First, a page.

When he unveiled his strategy in April, he said:”Shopping with Debenhams should be effortless, reliable and fun, whichever channel our customers use. We will be a destination for ‘social shopping’ with mobile the unifying platform for interacting with our customers. If we deliver differentiated and distinctive brands, services and experiences both online and in stores, our customers will visit us more frequently and, having simplified our operations to make us more efficient, we will be able to serve them better and make better use of our resources.”
According to MacDonalds, the basic rule once applied by former Waitrose boss Mark Price was to ‘go the other way’ – to do precisely the opposite of what rivals do. That was also one of the ground rules of retail legend Sam Walton, founder of Walmart. While the business he founded is now seeking new direction, the mindset he brought is no less relevant in 21st century retail as it was in the latter half of the 20th century.
As Amazon once again confounds opinion about the direction of retail, the point perhaps is that one and one has to make at least two – not one and a half. That has been the multichannel challenge for a long time as established businesses have carried the traditional costs of retailing – such as stores and staff – while having to invest in online operations and all that goes with them, such as smooth fulfilment.
Amazon is guided by four principles which it highlighted in its statement on the Whole Foods deal: “Customer obsession rather than competitor focus, passion for invention, commitment to operational excellence, and long-term thinking.”
Amazon is a giant consumer laboratory. And, as in science, old theories and once-overlooked analysis can bring different perspectives when new information emerges.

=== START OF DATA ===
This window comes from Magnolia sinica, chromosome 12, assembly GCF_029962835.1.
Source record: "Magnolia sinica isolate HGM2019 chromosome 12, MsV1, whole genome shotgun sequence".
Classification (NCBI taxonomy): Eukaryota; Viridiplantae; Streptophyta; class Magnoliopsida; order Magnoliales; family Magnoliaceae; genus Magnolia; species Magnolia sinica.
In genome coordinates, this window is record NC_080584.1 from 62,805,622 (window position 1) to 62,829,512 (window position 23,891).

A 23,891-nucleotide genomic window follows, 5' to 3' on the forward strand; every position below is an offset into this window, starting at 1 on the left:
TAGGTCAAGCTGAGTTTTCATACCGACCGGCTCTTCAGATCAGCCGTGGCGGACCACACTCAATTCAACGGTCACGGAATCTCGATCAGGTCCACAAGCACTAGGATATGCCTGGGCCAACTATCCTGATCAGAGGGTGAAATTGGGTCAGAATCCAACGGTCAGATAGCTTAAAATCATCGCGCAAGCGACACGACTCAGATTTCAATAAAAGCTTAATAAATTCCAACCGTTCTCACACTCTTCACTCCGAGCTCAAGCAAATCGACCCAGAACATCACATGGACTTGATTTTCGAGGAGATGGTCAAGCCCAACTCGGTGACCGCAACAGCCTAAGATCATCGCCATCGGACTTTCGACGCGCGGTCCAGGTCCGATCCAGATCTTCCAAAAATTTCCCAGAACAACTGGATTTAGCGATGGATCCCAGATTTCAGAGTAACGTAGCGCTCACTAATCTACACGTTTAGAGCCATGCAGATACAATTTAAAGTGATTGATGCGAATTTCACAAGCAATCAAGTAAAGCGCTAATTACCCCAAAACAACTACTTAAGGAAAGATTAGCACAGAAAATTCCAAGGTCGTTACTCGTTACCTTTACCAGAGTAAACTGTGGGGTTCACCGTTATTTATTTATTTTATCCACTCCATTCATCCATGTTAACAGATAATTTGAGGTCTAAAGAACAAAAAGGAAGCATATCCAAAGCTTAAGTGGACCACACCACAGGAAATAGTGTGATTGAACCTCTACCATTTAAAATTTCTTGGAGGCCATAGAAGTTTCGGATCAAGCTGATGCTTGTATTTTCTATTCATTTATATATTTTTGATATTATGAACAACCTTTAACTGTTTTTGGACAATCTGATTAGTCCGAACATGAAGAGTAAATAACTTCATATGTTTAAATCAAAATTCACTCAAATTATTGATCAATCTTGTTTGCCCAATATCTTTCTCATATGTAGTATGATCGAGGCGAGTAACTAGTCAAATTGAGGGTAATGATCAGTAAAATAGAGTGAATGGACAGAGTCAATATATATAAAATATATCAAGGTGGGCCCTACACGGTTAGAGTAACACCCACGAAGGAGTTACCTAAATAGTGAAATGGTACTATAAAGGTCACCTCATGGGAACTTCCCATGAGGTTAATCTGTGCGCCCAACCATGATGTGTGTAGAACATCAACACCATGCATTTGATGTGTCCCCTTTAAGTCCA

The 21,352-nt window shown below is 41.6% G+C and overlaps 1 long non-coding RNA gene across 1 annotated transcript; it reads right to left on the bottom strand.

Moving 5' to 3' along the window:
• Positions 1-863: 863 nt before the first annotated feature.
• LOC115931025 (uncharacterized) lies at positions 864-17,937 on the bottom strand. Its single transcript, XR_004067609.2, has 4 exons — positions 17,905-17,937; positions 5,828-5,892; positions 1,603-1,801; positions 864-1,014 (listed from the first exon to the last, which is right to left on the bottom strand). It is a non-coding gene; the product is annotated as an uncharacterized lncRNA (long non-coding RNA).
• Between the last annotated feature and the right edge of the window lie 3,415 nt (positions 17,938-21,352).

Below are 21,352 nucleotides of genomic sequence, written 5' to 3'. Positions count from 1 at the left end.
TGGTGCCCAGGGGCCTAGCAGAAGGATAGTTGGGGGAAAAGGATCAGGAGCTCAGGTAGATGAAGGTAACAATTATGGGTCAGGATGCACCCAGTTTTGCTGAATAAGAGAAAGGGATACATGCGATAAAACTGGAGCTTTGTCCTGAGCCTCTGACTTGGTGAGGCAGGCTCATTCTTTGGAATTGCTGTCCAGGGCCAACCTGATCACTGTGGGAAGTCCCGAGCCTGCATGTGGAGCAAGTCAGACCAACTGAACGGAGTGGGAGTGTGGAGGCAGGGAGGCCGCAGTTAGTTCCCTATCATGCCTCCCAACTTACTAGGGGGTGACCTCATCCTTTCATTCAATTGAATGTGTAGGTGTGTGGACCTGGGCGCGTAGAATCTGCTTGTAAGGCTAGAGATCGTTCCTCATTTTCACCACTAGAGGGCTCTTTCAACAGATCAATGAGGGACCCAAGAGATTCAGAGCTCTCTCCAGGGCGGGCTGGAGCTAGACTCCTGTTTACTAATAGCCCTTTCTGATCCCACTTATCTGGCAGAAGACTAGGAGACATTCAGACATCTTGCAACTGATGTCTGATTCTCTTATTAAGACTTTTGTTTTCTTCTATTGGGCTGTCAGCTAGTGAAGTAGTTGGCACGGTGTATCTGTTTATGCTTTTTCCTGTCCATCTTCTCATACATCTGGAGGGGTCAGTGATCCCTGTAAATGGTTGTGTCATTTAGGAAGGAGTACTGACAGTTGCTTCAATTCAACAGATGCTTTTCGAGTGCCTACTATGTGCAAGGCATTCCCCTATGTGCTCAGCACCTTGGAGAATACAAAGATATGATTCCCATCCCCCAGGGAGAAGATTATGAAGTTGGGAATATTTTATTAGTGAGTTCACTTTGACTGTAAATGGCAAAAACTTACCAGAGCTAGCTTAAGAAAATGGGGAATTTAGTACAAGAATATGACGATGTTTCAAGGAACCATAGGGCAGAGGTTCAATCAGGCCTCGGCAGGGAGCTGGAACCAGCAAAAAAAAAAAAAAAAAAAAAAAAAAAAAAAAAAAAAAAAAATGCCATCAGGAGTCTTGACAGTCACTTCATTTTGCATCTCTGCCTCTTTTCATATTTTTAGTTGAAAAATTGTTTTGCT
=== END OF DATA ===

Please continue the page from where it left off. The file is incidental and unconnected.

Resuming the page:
The takeover of Whole Foods is both a reminder that old ways can sometimes be the best ways when new ways of doing business bring reminders of insights that could otherwise have been lost.
Action points for retailers:
Retail’s biggest innovators, such as Amazon and Alibaba, no longer see websites as sufficient in the contemporary and future retail environment. Store chains are investment and acquisition targets.
What opportunities are there either to work in partnership with tech giants to enhance your multichannel offer, or to better exploit assets such as store networks?
Online specialists are increasingly shifting away from reliance solely on their websites, whether mobile or desktop.
Voice technology is growing in importance, evidenced by the popularity of Amazon’s Alexa and Amazon’s proposed acquisition of bricks-and-mortar retailer Whole Foods.
While traditional e-commerce continues to grow, are you confident that your proposition caters for how people may shop in the future? What opportunities are there to extend and adapt your proposition?
Amazon’s and Alibaba’s willingness to invest in building their businesses in the most unexpected ways is perhaps the biggest change agent in retail globally.
Are you investing to the benefit of the shopper, or seeking only to cut costs? If the latter, you are likely to hit trouble.
Winning license to invest is likely to rely on the ability to convince shareholders that investment and imagination – and sometimes they will fail – will be central to long-term success.